The pods designed by SPARK Architects collect and reuse sunlight, rainwater, and cool air to provide energy for cooking, water for cleaning, and cool air for comfort. A number of pods can be linked to form clusters of a variety of shapes and sizes. Courtesy of SPARK
A high-concept design for self-sufficient, solar-powered floating food stalls in Singapore blends modern solutions with traditional services.
July 22, 2014—As an island nation and city, Singapore has traditionally had a close relationship with the water. With urbanization, however, this relationship has been left behind as high-density developments have spread and residents have become distanced from traditional village living and water-based occupations. Now a high-concept design created by Singapore-based SPARK Architects aims to change that, offering floating, solar-powered pods that not only align with the government’s current sustainability efforts but also seek to offer a modern alternative to “hawker” stalls, the traditional food stalls selling fresh food to city residents. Based on the shape of orchid leaves in honor of the nation’s national flower—the Vanda Miss Joaquim orchid—the pods collect sunlight, rainwater, and water-cooled air and reuse them to create the energy and water necessary to cook, clean, and cool.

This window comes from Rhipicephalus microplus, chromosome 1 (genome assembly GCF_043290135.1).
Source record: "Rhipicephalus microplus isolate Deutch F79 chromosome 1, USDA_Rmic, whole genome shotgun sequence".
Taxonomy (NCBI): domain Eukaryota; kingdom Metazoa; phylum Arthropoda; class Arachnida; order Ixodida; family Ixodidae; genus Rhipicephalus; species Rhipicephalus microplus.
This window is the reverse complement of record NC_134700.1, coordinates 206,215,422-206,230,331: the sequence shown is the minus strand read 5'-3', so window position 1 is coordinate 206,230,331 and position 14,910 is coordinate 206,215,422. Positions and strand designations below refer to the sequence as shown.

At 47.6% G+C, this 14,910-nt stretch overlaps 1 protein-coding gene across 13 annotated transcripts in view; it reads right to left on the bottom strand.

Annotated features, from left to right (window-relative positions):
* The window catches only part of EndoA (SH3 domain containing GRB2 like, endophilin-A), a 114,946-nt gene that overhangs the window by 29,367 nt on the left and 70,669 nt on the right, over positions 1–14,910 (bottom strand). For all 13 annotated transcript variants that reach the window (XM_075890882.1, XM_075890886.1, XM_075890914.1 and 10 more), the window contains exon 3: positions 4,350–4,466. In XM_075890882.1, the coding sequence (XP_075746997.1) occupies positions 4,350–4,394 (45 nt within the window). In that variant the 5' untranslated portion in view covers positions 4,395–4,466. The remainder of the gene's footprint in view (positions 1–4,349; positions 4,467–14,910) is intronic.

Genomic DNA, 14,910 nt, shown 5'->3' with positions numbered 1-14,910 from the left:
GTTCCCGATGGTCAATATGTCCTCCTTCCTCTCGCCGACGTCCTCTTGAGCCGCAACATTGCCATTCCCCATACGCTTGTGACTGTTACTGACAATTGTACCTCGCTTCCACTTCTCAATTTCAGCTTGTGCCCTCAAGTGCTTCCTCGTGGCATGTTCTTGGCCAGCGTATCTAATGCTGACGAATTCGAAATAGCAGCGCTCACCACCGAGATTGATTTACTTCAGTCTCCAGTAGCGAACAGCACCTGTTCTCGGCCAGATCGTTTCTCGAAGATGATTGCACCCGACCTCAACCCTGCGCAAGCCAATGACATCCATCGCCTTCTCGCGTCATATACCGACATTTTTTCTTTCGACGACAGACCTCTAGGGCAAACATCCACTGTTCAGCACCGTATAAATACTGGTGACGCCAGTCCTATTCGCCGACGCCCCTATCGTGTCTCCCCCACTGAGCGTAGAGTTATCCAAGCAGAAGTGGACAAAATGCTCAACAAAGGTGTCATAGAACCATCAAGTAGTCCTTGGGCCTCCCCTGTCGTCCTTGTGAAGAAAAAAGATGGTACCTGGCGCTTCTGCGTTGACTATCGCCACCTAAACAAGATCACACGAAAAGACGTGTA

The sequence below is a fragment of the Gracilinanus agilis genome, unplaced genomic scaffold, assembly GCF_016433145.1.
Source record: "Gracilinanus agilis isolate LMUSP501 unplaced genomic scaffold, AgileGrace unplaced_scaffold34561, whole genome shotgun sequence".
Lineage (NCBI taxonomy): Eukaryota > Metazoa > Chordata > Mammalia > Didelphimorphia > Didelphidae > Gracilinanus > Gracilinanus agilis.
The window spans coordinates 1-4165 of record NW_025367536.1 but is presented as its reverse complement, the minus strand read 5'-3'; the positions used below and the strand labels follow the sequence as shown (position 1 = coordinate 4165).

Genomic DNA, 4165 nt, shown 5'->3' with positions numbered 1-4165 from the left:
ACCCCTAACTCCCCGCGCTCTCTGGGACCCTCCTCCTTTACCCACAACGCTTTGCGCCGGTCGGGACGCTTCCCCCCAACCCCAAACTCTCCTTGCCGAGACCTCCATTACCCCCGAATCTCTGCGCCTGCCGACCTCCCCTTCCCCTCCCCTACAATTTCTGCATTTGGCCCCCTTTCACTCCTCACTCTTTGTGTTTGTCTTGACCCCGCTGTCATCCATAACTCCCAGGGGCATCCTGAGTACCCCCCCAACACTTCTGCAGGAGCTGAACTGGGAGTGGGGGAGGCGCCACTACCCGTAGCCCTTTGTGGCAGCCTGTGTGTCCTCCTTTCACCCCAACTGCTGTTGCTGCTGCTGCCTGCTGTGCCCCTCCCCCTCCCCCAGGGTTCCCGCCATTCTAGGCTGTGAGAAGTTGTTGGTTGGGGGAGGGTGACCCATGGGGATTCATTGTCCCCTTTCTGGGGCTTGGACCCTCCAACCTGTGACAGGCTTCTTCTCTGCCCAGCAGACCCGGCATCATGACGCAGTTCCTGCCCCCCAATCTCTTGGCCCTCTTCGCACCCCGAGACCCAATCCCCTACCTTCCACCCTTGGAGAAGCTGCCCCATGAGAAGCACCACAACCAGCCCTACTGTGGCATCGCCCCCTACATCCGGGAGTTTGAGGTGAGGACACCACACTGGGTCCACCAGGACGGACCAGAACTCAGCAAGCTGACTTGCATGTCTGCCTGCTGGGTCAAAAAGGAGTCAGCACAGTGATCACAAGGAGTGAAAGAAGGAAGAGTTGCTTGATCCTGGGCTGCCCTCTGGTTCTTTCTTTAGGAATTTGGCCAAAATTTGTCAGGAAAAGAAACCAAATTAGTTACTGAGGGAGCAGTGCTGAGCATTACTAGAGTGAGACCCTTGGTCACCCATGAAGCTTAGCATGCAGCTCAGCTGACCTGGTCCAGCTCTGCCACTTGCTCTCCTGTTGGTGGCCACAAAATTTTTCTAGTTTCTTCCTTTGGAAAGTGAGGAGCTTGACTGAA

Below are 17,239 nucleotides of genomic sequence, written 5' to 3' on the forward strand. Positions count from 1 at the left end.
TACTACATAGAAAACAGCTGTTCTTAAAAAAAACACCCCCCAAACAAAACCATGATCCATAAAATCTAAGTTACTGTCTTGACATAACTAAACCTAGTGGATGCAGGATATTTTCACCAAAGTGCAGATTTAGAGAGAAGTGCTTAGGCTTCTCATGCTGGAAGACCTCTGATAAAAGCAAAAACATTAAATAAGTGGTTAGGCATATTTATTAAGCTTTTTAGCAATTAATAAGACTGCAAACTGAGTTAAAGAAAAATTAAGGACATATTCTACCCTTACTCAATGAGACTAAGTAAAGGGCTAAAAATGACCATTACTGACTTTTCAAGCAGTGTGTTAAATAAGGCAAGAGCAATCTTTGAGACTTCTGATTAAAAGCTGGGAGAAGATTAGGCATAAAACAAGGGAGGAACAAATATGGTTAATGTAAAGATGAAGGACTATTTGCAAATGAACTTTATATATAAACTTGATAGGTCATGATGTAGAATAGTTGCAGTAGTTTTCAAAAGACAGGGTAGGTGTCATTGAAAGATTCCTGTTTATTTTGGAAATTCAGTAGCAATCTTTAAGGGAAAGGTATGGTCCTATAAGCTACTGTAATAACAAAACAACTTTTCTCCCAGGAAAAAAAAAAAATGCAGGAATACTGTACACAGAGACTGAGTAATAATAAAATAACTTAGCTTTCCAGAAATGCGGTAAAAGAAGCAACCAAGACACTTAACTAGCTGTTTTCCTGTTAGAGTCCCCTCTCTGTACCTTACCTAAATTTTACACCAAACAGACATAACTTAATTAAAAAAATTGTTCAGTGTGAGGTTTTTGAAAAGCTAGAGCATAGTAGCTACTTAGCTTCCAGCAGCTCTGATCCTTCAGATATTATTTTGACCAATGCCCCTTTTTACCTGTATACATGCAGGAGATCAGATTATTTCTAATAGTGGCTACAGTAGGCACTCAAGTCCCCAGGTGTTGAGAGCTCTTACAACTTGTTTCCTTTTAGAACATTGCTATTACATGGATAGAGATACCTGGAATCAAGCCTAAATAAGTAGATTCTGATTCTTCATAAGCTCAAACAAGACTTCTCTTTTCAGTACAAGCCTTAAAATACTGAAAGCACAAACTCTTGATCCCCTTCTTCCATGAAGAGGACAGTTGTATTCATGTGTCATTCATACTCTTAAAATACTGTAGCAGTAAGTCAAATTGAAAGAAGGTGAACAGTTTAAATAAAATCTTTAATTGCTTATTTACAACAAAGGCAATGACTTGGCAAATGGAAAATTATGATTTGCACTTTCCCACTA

“We were inspired by Singapore’s historic connection to the water, its rich culinary tradition, and the idea of using technological innovation to combine the two functions in an exciting and sustainable manner,” said Peter William Morris, RIBA, an associate of SPARK Architects and the project architect for the design who wrote in response to written questions posed by Civil Engineering online.
The pods are designed so that a number can be linked together to form honeycomb-shaped clusters of a variety of shapes and sizes, according to material provided by the architects. Each pod comprises an 11 m wide hexagonal concrete base unit overlaid with timber decking, which conceals the ballast tanks and solar power storage and conversion facilities. A metal and ethylene tetrafluoroethylene (ETFE) canopy shaped to resemble orchid leaves shades each base.
There are three styles of pods: a dedicated kitchen pod that holds a large central kitchen divided into three hawker stalls; a pod that contains one hawker kitchen as well as seating; and a pod that contains only tables and seating. The pods can be linked in various configurations so that people can stroll from one pod to the next and can access each cluster from natural shorelines or docks. Handrails enclose the sides of the pods but can be removed for connection purposes.
The design seeks to offer a modern alternative to traditional
“hawker” stalls, which sell food. With its Solar Orchid design,
SPARK has presented three styles of floating pods that offer a
combination of seating and kitchen areas. Courtesy of SPARK
The hexagonal base is formed from hollow units built of glass-reinforced concrete. Each base is divided into three sections into which ballast can be pumped to ensure the correct buoyancy, Morris said. The canopies will be shaped to maximize sunlight and rainwater collection.